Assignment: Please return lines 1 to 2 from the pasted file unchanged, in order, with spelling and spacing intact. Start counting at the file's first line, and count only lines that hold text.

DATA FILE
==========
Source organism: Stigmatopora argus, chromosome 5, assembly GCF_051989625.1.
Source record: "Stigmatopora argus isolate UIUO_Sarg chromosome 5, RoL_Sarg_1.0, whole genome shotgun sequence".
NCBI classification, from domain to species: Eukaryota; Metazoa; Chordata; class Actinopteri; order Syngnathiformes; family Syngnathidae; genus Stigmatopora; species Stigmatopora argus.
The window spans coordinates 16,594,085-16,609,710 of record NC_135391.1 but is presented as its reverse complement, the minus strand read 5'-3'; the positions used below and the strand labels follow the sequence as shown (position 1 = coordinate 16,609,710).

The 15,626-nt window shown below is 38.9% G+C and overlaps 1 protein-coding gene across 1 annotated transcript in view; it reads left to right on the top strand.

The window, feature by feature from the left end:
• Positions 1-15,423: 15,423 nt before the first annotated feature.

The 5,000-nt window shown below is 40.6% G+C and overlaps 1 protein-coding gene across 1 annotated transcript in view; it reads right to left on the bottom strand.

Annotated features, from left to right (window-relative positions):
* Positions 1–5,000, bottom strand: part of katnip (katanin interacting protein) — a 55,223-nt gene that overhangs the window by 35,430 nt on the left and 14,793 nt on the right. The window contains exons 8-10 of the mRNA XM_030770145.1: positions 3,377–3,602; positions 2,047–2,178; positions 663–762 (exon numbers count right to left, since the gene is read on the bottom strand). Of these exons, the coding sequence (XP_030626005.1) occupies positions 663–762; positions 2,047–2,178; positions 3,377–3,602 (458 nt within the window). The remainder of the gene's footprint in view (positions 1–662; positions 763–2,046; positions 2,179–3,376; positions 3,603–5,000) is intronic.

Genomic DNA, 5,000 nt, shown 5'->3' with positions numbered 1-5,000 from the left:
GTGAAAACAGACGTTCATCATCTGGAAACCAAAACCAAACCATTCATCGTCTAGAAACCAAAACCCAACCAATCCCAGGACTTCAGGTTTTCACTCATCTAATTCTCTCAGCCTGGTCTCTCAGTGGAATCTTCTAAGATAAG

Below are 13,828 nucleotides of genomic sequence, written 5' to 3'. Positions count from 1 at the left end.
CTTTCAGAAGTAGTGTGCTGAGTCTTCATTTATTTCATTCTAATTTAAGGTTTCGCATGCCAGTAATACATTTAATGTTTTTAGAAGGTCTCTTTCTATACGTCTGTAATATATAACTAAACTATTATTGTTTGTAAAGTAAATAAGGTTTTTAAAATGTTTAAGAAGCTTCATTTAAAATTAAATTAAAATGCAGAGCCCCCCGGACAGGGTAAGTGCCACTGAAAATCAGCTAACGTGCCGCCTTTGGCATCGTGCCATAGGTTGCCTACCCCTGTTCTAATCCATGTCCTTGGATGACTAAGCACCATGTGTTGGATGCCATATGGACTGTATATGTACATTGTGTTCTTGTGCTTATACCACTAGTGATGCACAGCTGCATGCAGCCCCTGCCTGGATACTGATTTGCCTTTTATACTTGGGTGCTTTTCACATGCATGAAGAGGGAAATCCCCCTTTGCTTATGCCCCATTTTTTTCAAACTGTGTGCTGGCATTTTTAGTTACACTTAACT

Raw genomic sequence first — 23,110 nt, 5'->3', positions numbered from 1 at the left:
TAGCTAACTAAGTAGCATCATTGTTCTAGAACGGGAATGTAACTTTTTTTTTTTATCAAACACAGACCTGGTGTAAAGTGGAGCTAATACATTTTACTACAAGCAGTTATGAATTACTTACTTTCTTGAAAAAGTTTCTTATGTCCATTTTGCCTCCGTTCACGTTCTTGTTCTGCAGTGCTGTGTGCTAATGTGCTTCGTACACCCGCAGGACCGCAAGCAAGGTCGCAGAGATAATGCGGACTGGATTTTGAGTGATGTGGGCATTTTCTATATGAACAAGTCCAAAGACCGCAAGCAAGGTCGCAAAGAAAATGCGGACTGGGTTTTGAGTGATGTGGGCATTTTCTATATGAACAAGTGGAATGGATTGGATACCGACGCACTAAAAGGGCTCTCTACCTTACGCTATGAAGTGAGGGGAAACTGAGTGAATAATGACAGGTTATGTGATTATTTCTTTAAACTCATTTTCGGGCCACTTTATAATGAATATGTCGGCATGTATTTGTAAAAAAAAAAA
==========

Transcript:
Source organism: Stigmatopora argus, chromosome 5, assembly GCF_051989625.1.
Source record: "Stigmatopora argus isolate UIUO_Sarg chromosome 5, RoL_Sarg_1.0, whole genome shotgun sequence".